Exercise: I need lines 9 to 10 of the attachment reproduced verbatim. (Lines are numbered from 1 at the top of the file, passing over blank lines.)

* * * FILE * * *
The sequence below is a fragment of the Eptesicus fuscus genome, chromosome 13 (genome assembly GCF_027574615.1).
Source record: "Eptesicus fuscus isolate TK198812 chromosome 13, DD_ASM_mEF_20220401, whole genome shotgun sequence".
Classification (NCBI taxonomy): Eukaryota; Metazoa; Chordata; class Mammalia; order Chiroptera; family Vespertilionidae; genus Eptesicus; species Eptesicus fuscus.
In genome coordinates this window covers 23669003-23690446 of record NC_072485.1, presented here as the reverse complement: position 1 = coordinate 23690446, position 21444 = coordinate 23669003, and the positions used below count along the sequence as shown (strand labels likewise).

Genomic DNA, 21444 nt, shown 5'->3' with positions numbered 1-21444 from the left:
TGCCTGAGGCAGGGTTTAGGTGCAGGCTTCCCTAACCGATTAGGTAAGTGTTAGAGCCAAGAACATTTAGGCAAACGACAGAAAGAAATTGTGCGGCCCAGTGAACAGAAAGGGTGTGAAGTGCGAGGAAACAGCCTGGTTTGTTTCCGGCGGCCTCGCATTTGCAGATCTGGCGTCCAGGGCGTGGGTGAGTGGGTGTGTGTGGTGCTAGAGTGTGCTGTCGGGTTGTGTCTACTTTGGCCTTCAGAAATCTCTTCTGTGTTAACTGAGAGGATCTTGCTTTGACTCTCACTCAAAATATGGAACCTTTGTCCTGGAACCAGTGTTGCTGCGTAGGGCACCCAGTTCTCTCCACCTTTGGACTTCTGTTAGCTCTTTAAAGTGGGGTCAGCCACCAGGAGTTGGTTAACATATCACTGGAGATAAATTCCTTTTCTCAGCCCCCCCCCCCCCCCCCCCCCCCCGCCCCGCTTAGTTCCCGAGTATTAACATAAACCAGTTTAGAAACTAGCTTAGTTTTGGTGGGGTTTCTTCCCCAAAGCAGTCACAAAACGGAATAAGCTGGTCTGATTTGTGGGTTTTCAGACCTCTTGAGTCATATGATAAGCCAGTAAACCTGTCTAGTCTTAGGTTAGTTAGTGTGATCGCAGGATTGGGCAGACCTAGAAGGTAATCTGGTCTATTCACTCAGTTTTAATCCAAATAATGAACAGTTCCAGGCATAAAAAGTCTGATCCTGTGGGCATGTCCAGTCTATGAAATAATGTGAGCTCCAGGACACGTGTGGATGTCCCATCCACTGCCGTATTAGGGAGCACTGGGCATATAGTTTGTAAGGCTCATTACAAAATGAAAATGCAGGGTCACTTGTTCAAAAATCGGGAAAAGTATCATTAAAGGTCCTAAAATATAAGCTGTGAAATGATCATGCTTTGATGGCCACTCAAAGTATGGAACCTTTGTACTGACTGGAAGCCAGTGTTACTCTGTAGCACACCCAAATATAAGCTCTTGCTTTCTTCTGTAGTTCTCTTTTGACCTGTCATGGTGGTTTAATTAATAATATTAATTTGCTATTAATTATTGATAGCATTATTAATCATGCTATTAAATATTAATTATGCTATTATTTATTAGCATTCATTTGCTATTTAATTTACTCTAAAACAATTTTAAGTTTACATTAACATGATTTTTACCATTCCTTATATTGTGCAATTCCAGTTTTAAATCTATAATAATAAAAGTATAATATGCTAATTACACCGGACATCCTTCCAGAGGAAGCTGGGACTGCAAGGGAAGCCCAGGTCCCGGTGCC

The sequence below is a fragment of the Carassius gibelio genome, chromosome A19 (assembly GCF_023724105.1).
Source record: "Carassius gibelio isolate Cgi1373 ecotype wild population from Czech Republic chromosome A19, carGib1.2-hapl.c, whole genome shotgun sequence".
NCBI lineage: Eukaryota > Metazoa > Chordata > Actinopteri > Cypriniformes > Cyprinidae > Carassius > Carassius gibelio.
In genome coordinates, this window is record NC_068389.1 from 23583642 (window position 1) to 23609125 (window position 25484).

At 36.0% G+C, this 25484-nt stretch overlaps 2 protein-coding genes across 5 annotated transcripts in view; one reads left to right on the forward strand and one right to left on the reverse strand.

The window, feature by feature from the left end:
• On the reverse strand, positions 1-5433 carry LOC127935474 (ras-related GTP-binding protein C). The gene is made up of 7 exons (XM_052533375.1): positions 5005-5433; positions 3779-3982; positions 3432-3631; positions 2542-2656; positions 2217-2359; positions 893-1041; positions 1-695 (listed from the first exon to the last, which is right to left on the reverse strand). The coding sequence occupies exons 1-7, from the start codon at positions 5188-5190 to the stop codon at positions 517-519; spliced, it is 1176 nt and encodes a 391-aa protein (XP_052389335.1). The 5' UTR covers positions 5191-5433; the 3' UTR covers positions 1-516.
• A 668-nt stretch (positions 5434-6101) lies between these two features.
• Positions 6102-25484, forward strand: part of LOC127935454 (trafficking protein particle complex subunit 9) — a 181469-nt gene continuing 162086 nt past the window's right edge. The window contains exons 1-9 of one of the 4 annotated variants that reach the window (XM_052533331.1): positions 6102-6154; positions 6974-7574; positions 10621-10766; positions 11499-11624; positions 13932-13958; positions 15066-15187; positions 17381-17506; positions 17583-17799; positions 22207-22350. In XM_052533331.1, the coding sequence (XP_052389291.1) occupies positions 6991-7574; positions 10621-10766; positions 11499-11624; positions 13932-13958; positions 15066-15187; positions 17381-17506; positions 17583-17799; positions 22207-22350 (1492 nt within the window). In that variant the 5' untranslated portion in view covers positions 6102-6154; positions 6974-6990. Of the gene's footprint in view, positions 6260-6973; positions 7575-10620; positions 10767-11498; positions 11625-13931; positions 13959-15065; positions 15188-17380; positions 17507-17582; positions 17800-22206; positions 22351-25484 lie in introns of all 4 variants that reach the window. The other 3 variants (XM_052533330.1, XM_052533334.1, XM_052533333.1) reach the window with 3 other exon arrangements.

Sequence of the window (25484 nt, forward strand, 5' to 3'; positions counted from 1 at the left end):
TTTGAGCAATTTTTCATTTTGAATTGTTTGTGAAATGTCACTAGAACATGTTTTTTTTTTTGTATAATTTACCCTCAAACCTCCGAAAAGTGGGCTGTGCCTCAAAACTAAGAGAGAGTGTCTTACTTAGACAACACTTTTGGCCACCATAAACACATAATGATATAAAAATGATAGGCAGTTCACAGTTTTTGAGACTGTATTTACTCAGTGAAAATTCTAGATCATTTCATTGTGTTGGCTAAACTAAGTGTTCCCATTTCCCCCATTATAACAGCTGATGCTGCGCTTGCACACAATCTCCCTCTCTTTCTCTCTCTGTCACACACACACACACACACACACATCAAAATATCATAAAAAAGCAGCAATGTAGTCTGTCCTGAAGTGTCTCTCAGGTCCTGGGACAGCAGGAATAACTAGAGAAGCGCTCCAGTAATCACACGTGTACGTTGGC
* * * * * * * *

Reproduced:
NCBI lineage: Eukaryota > Metazoa > Chordata > Actinopteri > Cypriniformes > Cyprinidae > Carassius > Carassius gibelio.
In genome coordinates, this window is record NC_068389.1 from 23583642 (window position 1) to 23609125 (window position 25484).